Updated: January 25, 2013, 2:57 AM ET

1. Acrimony Dimmed, Melo Finds Winning Range

By Brian Windhorst

BOSTON -- It seems it can be hard to work up much venom when you're missing so much of your mojo.

Thursday's New York Knicks-Boston Celtics match swelled in intrigue after the unusual but delicious events two weeks ago at Madison Square Garden. There was physical play, some apparently original and mind-messing trash talk from Kevin Garnett that sent Carmelo Anthony into a bizarre passive-aggressive rage, and juicy gossip about said trash talk that set Facebook and Twitter ablaze.

But what was this? A staid, almost mellow Beantown crowd that appeared to treat Anthony with more respect than angst. An almost eerie lack of on-court chatter, at least according to a couple of Knicks players. And, gasp, Anthony actually helping Garnett up off the floor after he fell down.

"There's no grudges between myself and KG," Anthony said. "He fell, and I helped him up."

Carmelo Anthony, Paul Pierce
Brian Babineau/NBAE/Getty ImagesMelo had no need for a postgame chat this time.

No one knew exactly what to expect, but an outbreak of politeness and a tepid home crowd were not on the menu. Other than a few benign shoves between Garnett and Tyson Chandler in the midst of the fourth quarter and a handful of rogue heckles referencing Garnett's supposed infamous insult, there was nothing extraordinary.

"I was expecting it to be a hostile environment," Anthony said. "It was kind of quiet."

Said Amar'e Stoudemire: "I was thinking the crowd was going to be a little more rude."

This could be either the city of Boston rejecting hundreds of years of reputation or -- and this is much more likely -- a fan base and a Celtics team that had bigger worries than meting out retribution for a guy who stood half-menacingly in a loading dock surrounded by a dozen security guards as Anthony did back on Jan. 7.

The Celtics ended up with their fifth consecutive loss when the Knicks scored their best win in three weeks to take an 89-86 victory. It snapped New York's 11-game losing streak in Boston -- dating to 2006, prior to the arrivals of Garnett, Ray Allen and Rajon Rondo -- and injected some life into a Knicks team that is suddenly feeling good about its prospects again.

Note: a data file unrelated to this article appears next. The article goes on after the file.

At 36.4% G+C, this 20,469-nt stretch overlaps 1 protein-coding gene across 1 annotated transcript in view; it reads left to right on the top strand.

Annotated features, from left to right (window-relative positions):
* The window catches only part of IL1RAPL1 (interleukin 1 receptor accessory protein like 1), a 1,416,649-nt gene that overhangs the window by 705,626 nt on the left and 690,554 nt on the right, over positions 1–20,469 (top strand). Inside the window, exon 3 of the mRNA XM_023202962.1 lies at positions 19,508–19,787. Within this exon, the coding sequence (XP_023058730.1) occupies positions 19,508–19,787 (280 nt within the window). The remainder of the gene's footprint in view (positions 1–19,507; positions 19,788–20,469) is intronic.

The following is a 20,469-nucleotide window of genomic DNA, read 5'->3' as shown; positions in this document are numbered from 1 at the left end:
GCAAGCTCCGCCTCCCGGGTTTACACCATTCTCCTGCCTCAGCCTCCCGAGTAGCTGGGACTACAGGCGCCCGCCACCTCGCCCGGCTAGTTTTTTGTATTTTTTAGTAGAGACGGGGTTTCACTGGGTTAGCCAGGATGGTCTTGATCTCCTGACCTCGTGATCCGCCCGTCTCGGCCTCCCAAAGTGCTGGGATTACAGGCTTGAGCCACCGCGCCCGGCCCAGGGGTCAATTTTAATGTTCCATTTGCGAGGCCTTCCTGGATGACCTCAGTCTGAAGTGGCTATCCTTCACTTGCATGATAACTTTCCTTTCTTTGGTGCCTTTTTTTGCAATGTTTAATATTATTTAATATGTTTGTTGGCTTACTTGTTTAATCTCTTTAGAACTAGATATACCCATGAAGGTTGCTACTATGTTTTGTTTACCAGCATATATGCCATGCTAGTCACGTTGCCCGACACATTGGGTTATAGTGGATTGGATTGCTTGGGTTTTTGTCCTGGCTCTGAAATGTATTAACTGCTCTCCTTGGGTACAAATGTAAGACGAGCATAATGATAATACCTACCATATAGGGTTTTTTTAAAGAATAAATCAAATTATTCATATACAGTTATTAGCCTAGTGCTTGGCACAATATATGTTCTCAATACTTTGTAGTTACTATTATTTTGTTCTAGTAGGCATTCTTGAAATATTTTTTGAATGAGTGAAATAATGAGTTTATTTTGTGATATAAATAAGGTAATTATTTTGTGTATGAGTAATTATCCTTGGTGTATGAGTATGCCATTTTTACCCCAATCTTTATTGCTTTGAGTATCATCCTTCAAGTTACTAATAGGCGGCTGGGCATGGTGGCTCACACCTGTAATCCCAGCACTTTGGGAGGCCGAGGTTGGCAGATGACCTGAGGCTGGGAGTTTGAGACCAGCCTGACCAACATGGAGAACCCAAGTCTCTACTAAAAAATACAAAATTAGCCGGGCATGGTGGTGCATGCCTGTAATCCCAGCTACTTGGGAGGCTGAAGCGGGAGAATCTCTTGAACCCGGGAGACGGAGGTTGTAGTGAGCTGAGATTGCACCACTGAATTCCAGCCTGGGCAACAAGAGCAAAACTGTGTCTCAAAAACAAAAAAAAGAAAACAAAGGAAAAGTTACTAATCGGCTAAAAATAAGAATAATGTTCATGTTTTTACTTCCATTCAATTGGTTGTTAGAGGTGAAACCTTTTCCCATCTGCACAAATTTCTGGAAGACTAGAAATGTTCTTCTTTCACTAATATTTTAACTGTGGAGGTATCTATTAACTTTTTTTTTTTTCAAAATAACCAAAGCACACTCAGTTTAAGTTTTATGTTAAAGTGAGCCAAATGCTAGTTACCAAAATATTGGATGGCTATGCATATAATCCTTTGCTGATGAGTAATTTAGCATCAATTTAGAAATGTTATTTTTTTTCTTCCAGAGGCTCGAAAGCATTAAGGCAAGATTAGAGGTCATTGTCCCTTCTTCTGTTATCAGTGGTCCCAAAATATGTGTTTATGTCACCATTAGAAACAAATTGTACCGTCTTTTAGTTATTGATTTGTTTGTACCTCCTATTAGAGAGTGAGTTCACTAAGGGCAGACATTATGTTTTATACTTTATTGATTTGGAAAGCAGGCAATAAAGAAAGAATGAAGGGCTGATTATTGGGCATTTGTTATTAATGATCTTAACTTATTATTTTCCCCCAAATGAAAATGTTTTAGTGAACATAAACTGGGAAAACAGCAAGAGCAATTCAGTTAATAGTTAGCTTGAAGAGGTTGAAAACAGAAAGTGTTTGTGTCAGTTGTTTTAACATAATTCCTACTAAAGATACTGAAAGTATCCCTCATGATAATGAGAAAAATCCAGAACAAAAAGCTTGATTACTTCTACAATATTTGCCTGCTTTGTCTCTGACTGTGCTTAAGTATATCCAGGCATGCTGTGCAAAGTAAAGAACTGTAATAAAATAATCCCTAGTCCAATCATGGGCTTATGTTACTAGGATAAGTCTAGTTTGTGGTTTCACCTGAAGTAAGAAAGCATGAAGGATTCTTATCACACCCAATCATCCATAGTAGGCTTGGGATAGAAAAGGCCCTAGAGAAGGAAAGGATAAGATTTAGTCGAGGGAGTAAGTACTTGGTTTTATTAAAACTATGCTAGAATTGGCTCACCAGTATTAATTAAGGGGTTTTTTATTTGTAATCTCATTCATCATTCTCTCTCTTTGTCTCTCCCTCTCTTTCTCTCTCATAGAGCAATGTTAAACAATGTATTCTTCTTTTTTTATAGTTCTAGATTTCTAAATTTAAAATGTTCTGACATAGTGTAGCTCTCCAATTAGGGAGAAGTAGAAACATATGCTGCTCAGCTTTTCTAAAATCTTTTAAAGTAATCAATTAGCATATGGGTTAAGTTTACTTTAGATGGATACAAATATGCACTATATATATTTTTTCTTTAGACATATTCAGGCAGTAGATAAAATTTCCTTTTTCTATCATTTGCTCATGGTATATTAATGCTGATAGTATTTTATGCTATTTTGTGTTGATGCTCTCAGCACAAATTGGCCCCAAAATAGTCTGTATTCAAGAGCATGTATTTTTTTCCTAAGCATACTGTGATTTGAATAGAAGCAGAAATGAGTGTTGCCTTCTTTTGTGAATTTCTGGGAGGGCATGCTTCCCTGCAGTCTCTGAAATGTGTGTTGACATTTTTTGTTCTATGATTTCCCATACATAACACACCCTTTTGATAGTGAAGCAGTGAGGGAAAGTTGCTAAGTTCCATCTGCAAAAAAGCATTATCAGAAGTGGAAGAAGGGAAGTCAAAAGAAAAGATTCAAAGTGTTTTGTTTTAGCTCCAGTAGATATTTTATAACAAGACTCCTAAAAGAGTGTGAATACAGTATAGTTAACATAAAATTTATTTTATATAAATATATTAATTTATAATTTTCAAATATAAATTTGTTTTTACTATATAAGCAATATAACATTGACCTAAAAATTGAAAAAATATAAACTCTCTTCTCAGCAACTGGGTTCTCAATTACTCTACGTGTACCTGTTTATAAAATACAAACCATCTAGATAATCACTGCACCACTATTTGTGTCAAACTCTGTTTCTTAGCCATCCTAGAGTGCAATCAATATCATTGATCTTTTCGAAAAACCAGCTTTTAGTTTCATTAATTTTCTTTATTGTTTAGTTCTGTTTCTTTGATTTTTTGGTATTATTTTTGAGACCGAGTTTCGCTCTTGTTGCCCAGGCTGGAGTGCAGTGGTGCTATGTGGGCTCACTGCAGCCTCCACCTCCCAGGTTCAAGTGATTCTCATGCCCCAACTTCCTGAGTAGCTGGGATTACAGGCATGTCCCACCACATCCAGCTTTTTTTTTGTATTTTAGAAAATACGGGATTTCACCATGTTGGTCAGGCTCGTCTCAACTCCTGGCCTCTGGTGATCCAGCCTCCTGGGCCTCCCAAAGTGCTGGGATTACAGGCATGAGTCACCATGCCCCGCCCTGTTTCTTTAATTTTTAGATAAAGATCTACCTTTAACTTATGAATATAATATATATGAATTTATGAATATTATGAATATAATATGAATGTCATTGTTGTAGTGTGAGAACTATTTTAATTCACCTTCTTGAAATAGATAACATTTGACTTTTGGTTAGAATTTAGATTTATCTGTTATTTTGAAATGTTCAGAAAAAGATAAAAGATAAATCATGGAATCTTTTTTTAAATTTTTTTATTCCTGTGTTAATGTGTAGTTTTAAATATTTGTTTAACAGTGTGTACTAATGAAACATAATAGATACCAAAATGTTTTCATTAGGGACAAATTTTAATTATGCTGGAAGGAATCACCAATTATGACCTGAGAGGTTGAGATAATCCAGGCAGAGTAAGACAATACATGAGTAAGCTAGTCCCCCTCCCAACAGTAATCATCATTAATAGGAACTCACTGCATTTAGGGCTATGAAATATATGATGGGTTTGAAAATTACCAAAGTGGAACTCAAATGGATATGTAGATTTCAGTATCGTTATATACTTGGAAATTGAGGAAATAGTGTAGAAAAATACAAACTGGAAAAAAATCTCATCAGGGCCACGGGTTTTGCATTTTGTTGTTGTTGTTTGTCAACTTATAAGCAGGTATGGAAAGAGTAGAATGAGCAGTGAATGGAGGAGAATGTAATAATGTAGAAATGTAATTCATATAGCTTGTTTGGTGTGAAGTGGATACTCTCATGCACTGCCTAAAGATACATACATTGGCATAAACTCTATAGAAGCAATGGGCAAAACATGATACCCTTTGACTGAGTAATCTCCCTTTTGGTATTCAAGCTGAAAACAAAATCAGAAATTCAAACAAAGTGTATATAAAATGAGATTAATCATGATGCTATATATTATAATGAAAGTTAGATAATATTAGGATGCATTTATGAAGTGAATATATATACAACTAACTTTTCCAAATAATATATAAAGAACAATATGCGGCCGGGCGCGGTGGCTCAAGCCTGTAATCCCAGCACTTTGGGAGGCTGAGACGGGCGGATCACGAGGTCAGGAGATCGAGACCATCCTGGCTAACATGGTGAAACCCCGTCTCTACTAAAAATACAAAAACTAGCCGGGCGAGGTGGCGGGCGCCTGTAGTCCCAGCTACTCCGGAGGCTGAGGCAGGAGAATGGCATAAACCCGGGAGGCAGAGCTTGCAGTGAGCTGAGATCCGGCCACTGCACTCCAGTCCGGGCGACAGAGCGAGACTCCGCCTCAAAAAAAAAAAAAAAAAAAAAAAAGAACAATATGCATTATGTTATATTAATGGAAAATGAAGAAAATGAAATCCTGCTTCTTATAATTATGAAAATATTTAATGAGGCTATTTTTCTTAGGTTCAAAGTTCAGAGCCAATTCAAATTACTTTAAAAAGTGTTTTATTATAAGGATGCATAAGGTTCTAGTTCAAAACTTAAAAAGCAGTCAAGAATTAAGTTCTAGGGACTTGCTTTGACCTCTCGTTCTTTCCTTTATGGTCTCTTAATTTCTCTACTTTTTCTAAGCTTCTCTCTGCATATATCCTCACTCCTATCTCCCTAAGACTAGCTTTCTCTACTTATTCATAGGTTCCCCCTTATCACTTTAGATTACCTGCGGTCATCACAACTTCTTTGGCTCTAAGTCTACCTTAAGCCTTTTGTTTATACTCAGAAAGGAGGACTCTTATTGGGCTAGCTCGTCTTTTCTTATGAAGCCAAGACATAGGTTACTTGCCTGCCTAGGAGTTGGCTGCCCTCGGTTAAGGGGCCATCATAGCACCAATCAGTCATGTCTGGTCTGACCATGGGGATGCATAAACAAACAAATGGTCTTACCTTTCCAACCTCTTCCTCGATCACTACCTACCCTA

Celtics coach Doc Rivers went off the reservation earlier this week after a loss in Detroit, threatening to hand out one-way tickets out of town if a few of his players didn't get their acts together. It was so emotional that team president Danny Ainge had to walk back Rivers' comments the next day, starting out with the word "realistically" and then pretty much denying everything Rivers had said in a combination of anger and frustration.

Since then the Celtics have lost two more, one earlier this week in Cleveland, where Kyrie Irving ate them up for 40 points, and Thursday. Boston played with a lot more aggression, from Paul Pierce, who learned before the game that he was rejected for an All-Star berth by the East's coaches, to Rondo, who put on his typical national television display and put up a triple-double.

For a team that has struggled with intensity and effort at times this season, the Celtics truly played like a team that was more desperate than vengeful. And they still kicked it away, quite literally, by turning the ball over twice in the last minute to help the Knicks hold on.

"If I saw that effort every night," Rivers said, "I'd be very happy."

The Knicks, too, had bigger things on their minds than trying to rehash old business. After losing four of their previous six, they'd lost all the cushion on rivals behind them in the standings. They also hadn't really played well consistently since Raymond Felton went down with a finger injury last month.

Then the Knicks saw the officiating crew with veterans Joey Crawford and Dick Bavetta, and knew they might not want to push their luck anyway. The NBA says it doesn't alter assignments for regular-season games, so call this twist a happy accident.

"Before we even stepped on the court, we knew the [officiating] crew we had out there so we knew what kind of game it was going to be," Anthony said.

When it was over, Stoudemire had played his best all-around game since returning from knee surgery with 15 points and nine rebounds. Iman Shumpert, coming off his own knee injury, had a strong, positive influence. J.R. Smith hit what turned out to be the game winner with 1:11 left and effectively forced Pierce into a late turnover. Anthony scored 28 points on 28 shots but showed trust late in the game when the Celtics brought double-teams.

And Felton announced he'd be back Saturday when the Knicks play in Philadelphia. Suddenly, the Knicks are about to be the healthiest they've been since the start of the season and have a quality win on which to build.

"We're fighting to stay at the top of our division," Knicks coach Mike Woodson said. "We had to see what we were made of, and our guys answered the bell."

Dimes past: Jan. 6 | 7 | 8 | 9 | 10 | 11-12 | 13 | 14 | 15 | 16 | 17 | 18-19 | 20 | 21 | 22 | 23

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